The Parliamentary Under-Secretary of State for Foreign and Commonwealth Affairs (Alistair Burt): The Foreign Office and the Department for International Development work very closely on this issue. I last had a conversation with the Minister of State, Department for International Development, my right hon. Friend the Member for Rutland and Melton (Mr Duncan) just before his visit to the west bank in late October. We are encouraged by World Bank reports that the economy of the west bank grew by 7.2% in 2009, and we hope that it is benefiting from the stability under Prime Minister Fayyad and the easing of restrictions on movement and access by the Israeli Government.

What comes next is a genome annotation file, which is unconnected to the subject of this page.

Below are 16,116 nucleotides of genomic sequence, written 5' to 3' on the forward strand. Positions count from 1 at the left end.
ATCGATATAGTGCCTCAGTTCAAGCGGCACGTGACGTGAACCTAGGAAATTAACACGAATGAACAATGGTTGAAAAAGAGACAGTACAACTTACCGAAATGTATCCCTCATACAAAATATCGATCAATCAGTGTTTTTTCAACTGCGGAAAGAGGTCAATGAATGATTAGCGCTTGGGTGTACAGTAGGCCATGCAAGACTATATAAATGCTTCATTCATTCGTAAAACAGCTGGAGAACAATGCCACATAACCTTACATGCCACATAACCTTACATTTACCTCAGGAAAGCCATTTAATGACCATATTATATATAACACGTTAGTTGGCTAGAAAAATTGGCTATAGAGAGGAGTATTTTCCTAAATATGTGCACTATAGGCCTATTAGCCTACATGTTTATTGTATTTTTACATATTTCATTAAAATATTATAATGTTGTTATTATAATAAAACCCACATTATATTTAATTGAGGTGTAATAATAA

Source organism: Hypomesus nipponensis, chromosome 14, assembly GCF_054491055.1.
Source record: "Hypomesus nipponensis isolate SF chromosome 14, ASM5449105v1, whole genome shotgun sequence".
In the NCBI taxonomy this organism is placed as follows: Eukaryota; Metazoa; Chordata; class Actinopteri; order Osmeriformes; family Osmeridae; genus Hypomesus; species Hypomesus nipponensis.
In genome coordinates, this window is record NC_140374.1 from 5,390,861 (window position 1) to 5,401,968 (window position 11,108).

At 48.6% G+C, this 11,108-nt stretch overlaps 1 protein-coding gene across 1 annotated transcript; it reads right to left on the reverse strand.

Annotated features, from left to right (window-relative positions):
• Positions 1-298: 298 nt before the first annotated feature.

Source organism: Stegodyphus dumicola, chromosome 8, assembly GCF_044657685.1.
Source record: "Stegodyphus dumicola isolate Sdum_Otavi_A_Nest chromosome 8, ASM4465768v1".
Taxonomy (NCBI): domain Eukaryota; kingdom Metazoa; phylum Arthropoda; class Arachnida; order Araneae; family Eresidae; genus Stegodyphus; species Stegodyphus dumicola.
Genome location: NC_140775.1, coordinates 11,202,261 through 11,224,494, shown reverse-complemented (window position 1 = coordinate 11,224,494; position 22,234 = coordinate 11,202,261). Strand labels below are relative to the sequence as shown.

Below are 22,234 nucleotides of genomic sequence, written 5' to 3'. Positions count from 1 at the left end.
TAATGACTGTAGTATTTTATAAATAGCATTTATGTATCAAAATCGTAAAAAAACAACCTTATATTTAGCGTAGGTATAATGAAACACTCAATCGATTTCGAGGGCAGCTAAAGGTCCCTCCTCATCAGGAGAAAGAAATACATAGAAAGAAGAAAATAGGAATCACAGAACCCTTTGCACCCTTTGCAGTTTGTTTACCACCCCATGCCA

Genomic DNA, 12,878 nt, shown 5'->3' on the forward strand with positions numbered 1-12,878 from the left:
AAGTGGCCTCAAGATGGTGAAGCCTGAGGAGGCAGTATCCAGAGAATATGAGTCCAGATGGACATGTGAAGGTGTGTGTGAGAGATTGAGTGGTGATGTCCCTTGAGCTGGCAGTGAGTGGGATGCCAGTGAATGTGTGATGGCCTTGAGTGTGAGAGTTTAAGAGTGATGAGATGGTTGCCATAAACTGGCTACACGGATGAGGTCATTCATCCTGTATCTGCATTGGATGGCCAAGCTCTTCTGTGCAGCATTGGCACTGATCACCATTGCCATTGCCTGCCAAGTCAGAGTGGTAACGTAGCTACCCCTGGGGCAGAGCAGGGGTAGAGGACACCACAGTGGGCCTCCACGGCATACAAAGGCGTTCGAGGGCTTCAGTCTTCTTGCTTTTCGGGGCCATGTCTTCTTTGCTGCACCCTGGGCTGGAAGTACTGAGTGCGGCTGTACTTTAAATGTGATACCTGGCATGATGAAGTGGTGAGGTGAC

Michael Dugher: I thank the Minister for that reply. Does he agree that Israel's decision to allow exports from Gaza is welcome and positive? Should not that serve to encourage all sides to look for further progress, and the people of Gaza to reject Hamas?
Alistair Burt: I welcome the hon. Gentleman's comments. The development of the economy of the west bank in recent years has been in sharp contrast to the development of the economy of Gaza-for a whole series of reasons. We would welcome the further expansion of the economy in Gaza, which has to come from an easing of the economic blockade. On that, we welcome the decision announced by Israel last week further to ease the opportunity for exports from Gaza. The hon. Gentleman is absolutely right in saying that it is economic prosperity in both the west bank and Gaza that will make decisions on the future of the whole area that much easier.